Students everywhere are using the update as an outlet for self-expression — to the point where reorganizing a home screen has become a TikTok trend. Students have taken vastly different approaches to their home screen décor, each creating their own aesthetically-pleasing look.
“I did a cityscape background,” Cannon said. “It lets you do your top eight Siri-recommended apps in one screen, which is cool because I can have what I’ve been using recently there.”
Other students have created wildly different versions on their iPhones. Junior Kayla Dang gave hers a nature theme with neutral colors and a quote, and first-year Grace Lena made her home screen a monochrome baby blue.
“You can use the shortcut app to change the icons of your apps, so I have mine (with) different pictures now,” Lena said.
While students enjoyed the customization and organization of the update, there is always a downside in the adjusting process. Students mentioned that their phones seem a little slower, and said the updated versions of apps like Apple Music will take some getting used to.
“When you do change your icons, there’s a delay in the apps, so I kind of liked it better before the update because the apps would go automatically,” Lena said. “ Now if you change the app icons, it goes to the shortcut app first, so it just takes longer for everything to load.”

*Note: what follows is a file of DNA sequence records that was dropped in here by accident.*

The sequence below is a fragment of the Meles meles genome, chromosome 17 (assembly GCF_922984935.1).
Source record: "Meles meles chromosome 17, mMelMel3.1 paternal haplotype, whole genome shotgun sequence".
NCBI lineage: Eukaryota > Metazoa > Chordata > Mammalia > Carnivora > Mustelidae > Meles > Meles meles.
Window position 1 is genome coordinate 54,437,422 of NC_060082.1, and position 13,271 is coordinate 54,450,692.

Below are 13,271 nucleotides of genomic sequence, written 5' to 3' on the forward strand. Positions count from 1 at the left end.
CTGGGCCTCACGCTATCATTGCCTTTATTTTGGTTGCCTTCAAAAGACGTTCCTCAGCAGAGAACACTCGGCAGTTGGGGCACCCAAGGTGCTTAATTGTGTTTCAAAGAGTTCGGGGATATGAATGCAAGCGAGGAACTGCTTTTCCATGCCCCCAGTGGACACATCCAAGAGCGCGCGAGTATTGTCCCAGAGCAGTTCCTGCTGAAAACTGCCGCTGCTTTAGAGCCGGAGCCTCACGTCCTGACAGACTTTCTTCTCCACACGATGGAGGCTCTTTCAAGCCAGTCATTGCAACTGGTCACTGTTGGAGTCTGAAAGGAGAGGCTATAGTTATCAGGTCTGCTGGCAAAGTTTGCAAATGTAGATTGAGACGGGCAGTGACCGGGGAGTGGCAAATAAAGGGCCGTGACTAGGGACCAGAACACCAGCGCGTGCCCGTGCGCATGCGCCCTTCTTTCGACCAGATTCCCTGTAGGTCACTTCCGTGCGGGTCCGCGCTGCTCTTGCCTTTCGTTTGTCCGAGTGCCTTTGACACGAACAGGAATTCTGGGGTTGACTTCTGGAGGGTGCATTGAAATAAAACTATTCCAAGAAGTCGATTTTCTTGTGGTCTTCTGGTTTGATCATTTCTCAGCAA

The battle between iPhones and Androids increases as Apple offers more customization for users. iPhone users are thinking about this debate more than ever before as the companies compete with upgrades.
Some students said they feel Apple isn’t as original as it used to be — but many are still iPhone fans no matter what. Dang said Apple could stand to be more original, but she thinks the iPhone is more aesthetically-pleasing.
“Other than the fact that every update takes up more and more storage on your phone, the one thing I don’t like is that it kind of is more similar to Android now,” Dang said. “You can search for the apps and they're alphabetized just like Android.”